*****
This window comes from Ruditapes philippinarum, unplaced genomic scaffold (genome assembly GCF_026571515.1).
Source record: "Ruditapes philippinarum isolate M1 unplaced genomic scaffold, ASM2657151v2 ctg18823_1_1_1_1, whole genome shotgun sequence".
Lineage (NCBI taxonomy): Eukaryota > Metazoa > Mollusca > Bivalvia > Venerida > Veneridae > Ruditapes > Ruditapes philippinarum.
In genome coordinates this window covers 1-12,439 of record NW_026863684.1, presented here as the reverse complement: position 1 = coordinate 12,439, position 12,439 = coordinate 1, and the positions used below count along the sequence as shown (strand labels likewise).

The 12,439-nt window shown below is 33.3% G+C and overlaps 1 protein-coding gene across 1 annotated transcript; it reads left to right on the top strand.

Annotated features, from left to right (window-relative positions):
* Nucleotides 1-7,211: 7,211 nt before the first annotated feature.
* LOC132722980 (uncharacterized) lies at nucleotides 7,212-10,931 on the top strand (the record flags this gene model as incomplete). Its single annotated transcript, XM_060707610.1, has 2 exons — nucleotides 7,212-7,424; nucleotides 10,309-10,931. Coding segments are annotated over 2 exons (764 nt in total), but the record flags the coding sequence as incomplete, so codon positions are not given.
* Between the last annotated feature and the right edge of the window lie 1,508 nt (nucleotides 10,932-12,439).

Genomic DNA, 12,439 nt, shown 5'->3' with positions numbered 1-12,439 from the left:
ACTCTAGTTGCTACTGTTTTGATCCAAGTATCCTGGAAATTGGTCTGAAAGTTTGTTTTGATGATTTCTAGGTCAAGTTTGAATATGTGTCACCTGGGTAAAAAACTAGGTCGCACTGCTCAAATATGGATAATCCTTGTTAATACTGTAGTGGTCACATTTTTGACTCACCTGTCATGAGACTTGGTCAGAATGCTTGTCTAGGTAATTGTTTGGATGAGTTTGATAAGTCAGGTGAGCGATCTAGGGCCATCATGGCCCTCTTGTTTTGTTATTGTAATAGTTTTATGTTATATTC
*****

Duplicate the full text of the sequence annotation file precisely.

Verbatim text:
This window comes from Ruditapes philippinarum, unplaced genomic scaffold (genome assembly GCF_026571515.1).
Source record: "Ruditapes philippinarum isolate M1 unplaced genomic scaffold, ASM2657151v2 ctg18823_1_1_1_1, whole genome shotgun sequence".
Lineage (NCBI taxonomy): Eukaryota > Metazoa > Mollusca > Bivalvia > Venerida > Veneridae > Ruditapes > Ruditapes philippinarum.
In genome coordinates this window covers 1-12,439 of record NW_026863684.1, presented here as the reverse complement: position 1 = coordinate 12,439, position 12,439 = coordinate 1, and the positions used below count along the sequence as shown (strand labels likewise).

The 12,439-nt window shown below is 33.3% G+C and overlaps 1 protein-coding gene across 1 annotated transcript; it reads left to right on the top strand.

Annotated features, from left to right (window-relative positions):
* Nucleotides 1-7,211: 7,211 nt before the first annotated feature.
* LOC132722980 (uncharacterized) lies at nucleotides 7,212-10,931 on the top strand (the record flags this gene model as incomplete). Its single annotated transcript, XM_060707610.1, has 2 exons — nucleotides 7,212-7,424; nucleotides 10,309-10,931. Coding segments are annotated over 2 exons (764 nt in total), but the record flags the coding sequence as incomplete, so codon positions are not given.
* Between the last annotated feature and the right edge of the window lie 1,508 nt (nucleotides 10,932-12,439).

Genomic DNA, 12,439 nt, shown 5'->3' with positions numbered 1-12,439 from the left:
ACTCTAGTTGCTACTGTTTTGATCCAAGTATCCTGGAAATTGGTCTGAAAGTTTGTTTTGATGATTTCTAGGTCAAGTTTGAATATGTGTCACCTGGGTAAAAAACTAGGTCGCACTGCTCAAATATGGATAATCCTTGTTAATACTGTAGTGGTCACATTTTTGACTCACCTGTCATGAGACTTGGTCAGAATGCTTGTCTAGGTAATTGTTTGGATGAGTTTGATAAGTCAGGTGAGCGATCTAGGGCCATCATGGCCCTCTTGTTTTGTTATTGTAATAGTTTTATGTTATATTC